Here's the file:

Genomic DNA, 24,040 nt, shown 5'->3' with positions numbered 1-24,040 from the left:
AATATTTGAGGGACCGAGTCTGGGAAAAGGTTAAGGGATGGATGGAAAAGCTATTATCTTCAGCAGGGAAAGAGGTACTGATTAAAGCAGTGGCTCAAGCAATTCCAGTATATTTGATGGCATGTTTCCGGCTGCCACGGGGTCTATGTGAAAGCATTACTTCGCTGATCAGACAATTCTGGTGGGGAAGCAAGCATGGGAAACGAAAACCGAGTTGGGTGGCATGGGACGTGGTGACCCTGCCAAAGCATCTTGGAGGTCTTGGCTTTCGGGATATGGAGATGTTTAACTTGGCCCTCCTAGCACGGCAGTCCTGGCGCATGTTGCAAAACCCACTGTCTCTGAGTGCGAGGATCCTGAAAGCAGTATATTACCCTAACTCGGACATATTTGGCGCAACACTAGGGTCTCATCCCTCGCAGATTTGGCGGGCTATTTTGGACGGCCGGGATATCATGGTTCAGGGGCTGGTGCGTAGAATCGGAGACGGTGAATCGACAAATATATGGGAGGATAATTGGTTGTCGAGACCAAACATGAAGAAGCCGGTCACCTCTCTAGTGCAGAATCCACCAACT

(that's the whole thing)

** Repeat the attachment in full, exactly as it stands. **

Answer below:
Genomic DNA, 24,040 nt, shown 5'->3' with positions numbered 1-24,040 from the left:
AATATTTGAGGGACCGAGTCTGGGAAAAGGTTAAGGGATGGATGGAAAAGCTATTATCTTCAGCAGGGAAAGAGGTACTGATTAAAGCAGTGGCTCAAGCAATTCCAGTATATTTGATGGCATGTTTCCGGCTGCCACGGGGTCTATGTGAAAGCATTACTTCGCTGATCAGACAATTCTGGTGGGGAAGCAAGCATGGGAAACGAAAACCGAGTTGGGTGGCATGGGACGTGGTGACCCTGCCAAAGCATCTTGGAGGTCTTGGCTTTCGGGATATGGAGATGTTTAACTTGGCCCTCCTAGCACGGCAGTCCTGGCGCATGTTGCAAAACCCACTGTCTCTGAGTGCGAGGATCCTGAAAGCAGTATATTACCCTAACTCGGACATATTTGGCGCAACACTAGGGTCTCATCCCTCGCAGATTTGGCGGGCTATTTTGGACGGCCGGGATATCATGGTTCAGGGGCTGGTGCGTAGAATCGGAGACGGTGAATCGACAAATATATGGGAGGATAATTGGTTGTCGAGACCAAACATGAAGAAGCCGGTCACCTCTCTAGTGCAGAATCCACCAACT